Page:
My head’s spinning a little after reading today’s New York Times story about the “sport” of coyote hunting with Greyhounds. It’s the first I’ve heard of it, although my home state of Washington, along with Colorado, outlawed the practice last year.
What I learned is that this practice is not your traditional hunting with dogs. They aren’t retrieving birds shot by a hunter or even cornering live animals to be dispatched by a human (not that I’m saying I love these options either). No, this hunt is dog-on-dog killing. The human hunter drives the dogs to the coyotes and tends the dogs’ injuries (coyote bites, broken bones, barbwire cuts among them) after the fact—or, in some cases, reportedly leaves them for dead. As Miranda Wecker, the chairwoman of the Washington Fish and Wildlife Commission, told The Times, “This was dogs ripping apart other dogs. Thinking about it that way, it became very close to dogfighting.”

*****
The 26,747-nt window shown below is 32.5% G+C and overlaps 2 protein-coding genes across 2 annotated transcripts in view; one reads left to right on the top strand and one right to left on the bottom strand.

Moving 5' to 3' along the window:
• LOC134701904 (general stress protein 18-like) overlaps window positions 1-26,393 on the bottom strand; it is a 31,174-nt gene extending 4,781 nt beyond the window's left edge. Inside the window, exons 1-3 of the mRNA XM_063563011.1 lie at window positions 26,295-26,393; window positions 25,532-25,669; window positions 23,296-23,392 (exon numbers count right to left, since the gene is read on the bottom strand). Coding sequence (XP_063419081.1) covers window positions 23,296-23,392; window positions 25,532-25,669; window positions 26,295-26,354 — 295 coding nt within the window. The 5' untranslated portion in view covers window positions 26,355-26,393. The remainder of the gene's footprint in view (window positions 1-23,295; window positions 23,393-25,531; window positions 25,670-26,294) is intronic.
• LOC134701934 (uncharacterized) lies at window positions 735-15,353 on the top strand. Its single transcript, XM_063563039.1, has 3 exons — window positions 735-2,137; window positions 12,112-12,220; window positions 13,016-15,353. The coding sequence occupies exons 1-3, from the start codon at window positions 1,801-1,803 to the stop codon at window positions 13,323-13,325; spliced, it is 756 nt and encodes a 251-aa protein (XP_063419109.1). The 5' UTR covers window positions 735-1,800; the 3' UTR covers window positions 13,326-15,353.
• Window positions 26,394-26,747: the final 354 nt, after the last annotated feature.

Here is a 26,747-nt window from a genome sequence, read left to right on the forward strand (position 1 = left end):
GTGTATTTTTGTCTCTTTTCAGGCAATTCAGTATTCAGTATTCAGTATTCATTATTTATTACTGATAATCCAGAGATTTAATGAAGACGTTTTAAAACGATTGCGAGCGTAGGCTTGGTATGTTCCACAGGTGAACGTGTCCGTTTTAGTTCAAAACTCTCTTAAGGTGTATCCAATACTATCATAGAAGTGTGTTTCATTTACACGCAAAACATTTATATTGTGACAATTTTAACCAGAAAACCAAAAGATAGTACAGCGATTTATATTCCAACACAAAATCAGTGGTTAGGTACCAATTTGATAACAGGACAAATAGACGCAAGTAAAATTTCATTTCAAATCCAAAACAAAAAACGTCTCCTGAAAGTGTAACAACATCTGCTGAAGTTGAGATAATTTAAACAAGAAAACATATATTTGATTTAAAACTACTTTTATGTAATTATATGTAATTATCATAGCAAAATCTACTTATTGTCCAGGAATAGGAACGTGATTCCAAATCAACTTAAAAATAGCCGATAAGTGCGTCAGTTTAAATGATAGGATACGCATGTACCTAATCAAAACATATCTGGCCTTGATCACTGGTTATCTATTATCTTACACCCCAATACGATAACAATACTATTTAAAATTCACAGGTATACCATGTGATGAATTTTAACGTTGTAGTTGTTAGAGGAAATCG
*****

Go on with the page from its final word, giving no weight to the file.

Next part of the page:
Once you read about the cruelty of the sport—for both hunter and hunted—it seems impossible that this is legal anywhere. I’m guessing it’s been a relatively under-the-radar practice in rural communities that frown on government intervention in many forms. But the high beams of The New York Times will hopefully change all that.
Watch a video slideshow with an interview with John Hardzog, a cattle rancher who uses Greyhounds to hunt coyotes.